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Alagille syndrome and risk for hepatocellular carcinoma: Need for increased surveillance in adults with mild liver phenotypes
Am J Med Genet A. 2021 Mar;185(3):719-731. doi: 10.1002/ajmg.a.62028. Epub 2020 Dec 24.
Emma A Schindler1, Melissa A Gilbert2, David A Piccoli3, Nancy B Spinner2, Ian D Krantz1, Kathleen M Loomes3
1Division of Human Genetics, Roberts Individualized Medical Genetics Center, Children's Hospital of Philadelphia and The Perelman School of Medicine at the University of Pennsylvania, Philadelphia, Pennsylvania, USA.
2Division of Genomic Diagnostics, Department of Pathology and Laboratory Medicine, Children's Hospital of Philadelphia and The Perelman School of Medicine at the University of Pennsylvania, Philadelphia, Pennsylvania, USA.
3Division of Pediatric Gastroenterology, Hepatology and Nutrition, Children's Hospital of Philadelphia and Department of Pediatrics, The Perelman School of Medicine at the University of Pennsylvania, Philadelphia, Pennsylvania, USA.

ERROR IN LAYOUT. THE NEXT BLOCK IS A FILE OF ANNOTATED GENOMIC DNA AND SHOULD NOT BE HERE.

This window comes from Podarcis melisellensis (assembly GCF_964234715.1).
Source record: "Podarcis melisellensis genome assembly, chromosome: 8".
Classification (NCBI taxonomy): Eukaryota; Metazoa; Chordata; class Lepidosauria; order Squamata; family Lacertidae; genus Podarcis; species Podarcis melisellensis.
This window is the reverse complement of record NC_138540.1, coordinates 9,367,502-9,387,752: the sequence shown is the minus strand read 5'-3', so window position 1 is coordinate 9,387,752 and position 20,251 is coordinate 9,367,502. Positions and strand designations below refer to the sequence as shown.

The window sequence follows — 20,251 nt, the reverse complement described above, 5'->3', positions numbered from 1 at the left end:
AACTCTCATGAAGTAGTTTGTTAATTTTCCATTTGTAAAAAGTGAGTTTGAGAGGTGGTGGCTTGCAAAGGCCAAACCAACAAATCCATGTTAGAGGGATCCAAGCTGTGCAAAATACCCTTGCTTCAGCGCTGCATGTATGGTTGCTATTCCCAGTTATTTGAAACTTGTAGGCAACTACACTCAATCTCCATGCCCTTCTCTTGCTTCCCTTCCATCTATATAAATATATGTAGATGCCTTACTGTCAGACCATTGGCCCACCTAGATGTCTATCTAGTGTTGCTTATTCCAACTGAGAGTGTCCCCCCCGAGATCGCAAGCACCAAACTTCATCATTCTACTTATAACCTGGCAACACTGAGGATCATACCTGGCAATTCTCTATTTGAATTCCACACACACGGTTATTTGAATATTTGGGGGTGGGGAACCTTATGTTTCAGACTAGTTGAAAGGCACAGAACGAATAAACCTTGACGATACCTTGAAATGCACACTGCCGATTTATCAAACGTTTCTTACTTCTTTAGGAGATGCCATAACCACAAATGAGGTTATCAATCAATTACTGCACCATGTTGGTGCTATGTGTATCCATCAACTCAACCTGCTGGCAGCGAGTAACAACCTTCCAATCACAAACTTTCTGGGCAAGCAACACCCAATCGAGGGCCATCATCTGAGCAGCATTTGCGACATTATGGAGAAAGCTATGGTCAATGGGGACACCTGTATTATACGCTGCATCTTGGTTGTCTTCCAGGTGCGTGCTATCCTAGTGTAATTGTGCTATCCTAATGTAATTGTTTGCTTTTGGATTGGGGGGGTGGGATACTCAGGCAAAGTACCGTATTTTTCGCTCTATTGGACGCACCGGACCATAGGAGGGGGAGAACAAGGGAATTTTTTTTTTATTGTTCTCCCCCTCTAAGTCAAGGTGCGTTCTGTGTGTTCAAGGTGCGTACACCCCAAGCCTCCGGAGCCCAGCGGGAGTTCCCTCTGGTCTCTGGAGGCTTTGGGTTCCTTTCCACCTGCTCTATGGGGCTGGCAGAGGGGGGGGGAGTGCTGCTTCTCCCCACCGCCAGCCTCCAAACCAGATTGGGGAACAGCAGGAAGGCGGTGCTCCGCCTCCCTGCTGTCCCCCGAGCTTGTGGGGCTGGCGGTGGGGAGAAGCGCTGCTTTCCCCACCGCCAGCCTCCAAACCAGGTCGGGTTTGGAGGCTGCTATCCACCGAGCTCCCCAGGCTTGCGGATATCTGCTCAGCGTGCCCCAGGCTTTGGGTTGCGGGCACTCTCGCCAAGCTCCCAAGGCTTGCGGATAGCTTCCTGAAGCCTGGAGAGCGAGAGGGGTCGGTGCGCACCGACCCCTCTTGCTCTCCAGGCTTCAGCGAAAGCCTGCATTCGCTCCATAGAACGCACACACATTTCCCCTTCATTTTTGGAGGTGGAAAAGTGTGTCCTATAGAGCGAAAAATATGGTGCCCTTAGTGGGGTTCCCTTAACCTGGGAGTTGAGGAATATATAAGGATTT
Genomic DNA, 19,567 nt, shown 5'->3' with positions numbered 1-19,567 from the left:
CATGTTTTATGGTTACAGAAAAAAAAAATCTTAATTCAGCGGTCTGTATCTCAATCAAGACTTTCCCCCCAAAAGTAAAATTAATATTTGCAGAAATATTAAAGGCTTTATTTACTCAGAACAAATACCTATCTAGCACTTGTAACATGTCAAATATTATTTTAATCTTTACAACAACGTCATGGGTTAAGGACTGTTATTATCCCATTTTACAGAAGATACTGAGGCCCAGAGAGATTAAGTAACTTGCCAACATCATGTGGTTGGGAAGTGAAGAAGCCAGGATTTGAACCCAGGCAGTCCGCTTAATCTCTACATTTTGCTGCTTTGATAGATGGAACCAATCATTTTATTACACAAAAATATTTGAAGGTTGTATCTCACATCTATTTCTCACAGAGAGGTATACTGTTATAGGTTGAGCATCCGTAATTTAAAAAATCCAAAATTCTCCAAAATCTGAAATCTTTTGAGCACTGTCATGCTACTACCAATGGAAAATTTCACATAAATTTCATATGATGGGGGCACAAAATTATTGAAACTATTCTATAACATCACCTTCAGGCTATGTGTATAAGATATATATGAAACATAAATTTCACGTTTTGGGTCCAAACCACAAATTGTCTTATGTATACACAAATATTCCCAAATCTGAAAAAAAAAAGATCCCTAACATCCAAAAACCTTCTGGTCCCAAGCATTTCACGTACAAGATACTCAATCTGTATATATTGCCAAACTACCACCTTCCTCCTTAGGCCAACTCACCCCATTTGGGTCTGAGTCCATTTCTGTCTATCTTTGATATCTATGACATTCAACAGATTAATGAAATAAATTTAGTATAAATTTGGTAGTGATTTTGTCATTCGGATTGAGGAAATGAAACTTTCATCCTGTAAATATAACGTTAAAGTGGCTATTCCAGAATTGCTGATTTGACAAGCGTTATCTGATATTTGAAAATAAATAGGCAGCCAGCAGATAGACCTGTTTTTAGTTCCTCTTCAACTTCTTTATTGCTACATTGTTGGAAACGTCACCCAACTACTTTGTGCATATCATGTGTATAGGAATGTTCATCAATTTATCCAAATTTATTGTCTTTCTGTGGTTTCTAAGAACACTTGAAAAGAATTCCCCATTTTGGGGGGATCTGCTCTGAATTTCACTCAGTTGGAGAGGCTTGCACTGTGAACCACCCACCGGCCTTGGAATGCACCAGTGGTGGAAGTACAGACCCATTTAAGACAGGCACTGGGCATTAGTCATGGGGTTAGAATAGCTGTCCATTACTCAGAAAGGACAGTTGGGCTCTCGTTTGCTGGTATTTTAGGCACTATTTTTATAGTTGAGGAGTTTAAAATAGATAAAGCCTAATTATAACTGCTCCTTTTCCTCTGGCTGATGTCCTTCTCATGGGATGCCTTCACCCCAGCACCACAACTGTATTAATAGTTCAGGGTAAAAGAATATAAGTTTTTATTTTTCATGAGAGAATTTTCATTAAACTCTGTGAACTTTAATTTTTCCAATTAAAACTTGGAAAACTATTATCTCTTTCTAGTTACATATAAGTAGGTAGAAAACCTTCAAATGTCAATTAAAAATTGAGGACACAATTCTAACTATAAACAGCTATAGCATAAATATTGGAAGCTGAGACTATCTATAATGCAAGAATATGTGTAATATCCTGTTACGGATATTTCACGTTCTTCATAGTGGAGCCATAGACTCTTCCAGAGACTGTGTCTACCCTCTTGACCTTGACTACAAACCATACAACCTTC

Alagille syndrome (ALGS) is a multisystem autosomal dominant developmental disorder caused predominantly by pathogenic variants in JAGGED1 (JAG1), and also by pathogenic variants in NOTCH2 in a much smaller number of individuals. Clinical presentation is highly variable and includes liver, heart, eye, skeleton, and facial abnormalities, with a subset of individuals also presenting with kidney, vascular, and central nervous system phenotypes. Hepatocellular carcinoma (HCC) is a rare complication of ALGS, though little is known about its incidence or etiology among affected individuals. Previous reports have identified HCC occurrence in both pediatric and adult cases of ALGS. We present a case report of HCC in a 58-year-old woman with a pathogenic JAG1 variant and no overt hepatic features of ALGS. Through a comprehensive literature review, we compile all reported pediatric and adult cases, and further highlight one previously reported case of HCC onset in an adult ALGS patient without any hepatic disease features, similar to our own described patient. Our case report and literature review suggest that ALGS-causing variants could confer risk for developing HCC regardless of phenotypic severity and highlight a need for a cancer screening protocol that would enable early detection and treatment in this at-risk population.